Abrogation of anti-Pichinde virus cytotoxic T cell memory by cyclophosphamide and restoration by coinfection or interleukin 2.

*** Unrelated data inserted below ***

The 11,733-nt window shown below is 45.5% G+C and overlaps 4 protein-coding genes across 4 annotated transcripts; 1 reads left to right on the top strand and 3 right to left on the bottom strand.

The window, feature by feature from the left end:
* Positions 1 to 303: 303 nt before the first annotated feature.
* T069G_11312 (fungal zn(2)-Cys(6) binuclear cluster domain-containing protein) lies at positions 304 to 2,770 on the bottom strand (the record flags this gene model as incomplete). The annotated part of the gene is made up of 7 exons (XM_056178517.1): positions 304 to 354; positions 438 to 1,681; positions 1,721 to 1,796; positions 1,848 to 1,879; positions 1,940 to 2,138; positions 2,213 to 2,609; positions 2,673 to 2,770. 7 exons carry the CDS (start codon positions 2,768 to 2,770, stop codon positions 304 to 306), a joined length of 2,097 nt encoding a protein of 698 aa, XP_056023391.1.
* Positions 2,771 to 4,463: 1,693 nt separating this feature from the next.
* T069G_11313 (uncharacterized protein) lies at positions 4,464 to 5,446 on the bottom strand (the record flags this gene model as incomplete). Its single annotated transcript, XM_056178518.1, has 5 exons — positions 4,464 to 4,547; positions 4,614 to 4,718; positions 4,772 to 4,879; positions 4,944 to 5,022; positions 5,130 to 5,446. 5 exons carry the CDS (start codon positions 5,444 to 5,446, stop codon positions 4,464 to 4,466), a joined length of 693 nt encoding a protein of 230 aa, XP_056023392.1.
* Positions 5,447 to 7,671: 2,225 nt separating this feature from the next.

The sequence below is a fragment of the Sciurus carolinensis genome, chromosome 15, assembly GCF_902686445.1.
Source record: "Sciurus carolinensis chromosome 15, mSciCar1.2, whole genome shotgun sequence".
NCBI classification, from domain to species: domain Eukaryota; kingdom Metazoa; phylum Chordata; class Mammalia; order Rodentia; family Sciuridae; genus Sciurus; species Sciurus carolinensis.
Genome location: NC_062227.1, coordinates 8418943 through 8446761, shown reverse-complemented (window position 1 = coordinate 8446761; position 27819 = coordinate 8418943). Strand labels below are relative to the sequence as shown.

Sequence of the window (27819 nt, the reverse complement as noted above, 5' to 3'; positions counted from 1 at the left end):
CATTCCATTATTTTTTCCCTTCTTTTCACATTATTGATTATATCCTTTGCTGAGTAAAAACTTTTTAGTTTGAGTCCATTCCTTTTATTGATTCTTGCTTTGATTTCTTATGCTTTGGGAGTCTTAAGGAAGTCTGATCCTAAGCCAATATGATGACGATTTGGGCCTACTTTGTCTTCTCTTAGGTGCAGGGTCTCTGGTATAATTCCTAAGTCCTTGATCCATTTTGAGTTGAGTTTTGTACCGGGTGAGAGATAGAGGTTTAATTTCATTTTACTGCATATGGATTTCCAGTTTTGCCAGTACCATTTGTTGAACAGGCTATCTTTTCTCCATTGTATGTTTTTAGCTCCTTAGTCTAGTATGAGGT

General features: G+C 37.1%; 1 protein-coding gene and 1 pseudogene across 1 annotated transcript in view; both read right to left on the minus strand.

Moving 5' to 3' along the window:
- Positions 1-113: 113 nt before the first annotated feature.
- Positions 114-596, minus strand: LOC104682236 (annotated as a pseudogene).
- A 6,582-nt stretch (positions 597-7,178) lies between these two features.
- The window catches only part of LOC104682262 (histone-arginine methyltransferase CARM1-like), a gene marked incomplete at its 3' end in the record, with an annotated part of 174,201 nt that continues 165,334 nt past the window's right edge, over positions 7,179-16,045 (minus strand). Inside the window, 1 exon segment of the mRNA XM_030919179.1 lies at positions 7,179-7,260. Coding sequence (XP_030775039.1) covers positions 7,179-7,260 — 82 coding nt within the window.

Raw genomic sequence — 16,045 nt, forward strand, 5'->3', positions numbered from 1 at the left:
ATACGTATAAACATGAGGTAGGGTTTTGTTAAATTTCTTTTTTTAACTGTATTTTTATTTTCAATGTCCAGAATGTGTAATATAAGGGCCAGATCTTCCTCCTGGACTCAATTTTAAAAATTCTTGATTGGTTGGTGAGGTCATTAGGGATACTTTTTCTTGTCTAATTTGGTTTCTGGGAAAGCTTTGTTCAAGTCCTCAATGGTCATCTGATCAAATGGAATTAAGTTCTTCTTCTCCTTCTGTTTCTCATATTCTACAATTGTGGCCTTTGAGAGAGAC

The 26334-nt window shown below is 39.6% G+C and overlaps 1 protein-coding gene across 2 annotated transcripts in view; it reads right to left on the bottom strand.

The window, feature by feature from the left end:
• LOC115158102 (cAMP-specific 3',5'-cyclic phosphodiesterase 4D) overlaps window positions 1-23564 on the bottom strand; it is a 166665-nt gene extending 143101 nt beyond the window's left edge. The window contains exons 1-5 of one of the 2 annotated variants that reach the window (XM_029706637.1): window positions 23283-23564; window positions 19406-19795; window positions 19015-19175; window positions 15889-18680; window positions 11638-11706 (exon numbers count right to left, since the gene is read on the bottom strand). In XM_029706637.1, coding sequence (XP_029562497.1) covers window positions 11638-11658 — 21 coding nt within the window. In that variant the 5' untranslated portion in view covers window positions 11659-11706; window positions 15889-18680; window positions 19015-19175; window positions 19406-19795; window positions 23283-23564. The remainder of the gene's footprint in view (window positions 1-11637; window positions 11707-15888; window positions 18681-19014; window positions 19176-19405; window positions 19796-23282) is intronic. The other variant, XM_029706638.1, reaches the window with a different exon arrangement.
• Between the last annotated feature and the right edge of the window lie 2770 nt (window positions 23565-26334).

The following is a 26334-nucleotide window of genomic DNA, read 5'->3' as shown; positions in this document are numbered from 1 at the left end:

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Previously, we demonstrated that memory cell-mediated immune responses can be generated in Pichinde virus (PV)-primed mice after secondary challenge in vivo with homologous virus. Further, treatment of mice with cyclophosphamide (CY) before primary infection with PV abrogated the generation of H-2-restricted, virus-specific cytotoxic T lymphocytes (CTL), and rechallenge of these mice was followed by neither a primary nor a secondary CTL response. Here, we demonstrate that this CY-induced block in memory anti-PV CTL generation was not due to establishment of a persistent infection. Interestingly, this CY-induced block in memory anti-PV CTL generation was overcome by secondarily coinfecting mice with PV and lymphocytic choriomeningitis virus (LCMV) or PV and Tacaribe virus. Secondary infection with LCMV or Tacaribe virus alone did not elicit anti-PV CTL. Coinfection resulted in the generation of a PV-specific memory CTL response as judged by maximal activity on day 4 after rechallenge. Co-infection with PV and vesicular stomatitis virus, an unrelated rhabdovirus, did not efficiently restore memory anti-PV CTL responses. Memory anti-PV CTL responses were also restored when interleukin 2 (IL 2)-containing supernatants were injected i.p. after rechallenge of CY-treated mice with PV. To demonstrate that IL 2 was the responsible lymphokine in these preparations, highly purified IL 2 was added to in vitro cultures of spleen cells from CY-treated PV-primed mice. In the presence of PV-infected syngeneic macrophages, addition of purified IL 2 resulted in a dose-dependent restoration of H-2-restricted anti-PV CTL activity. The CTL precursor (CTLp) frequency of CY-treated PV-primed mice was markedly decreased from that of normal PV-primed mice. Thus, the long-lasting block in the ability to generate a PV-specific memory CTL response after CY treatment appears to be due to both a lack of helper T cell activity and a significant reduction of CTLp. However, this block may be overcome by coinfecting with viruses that cross-react at the helper T cell level or by exogenous treatment with highly purified IL 2.
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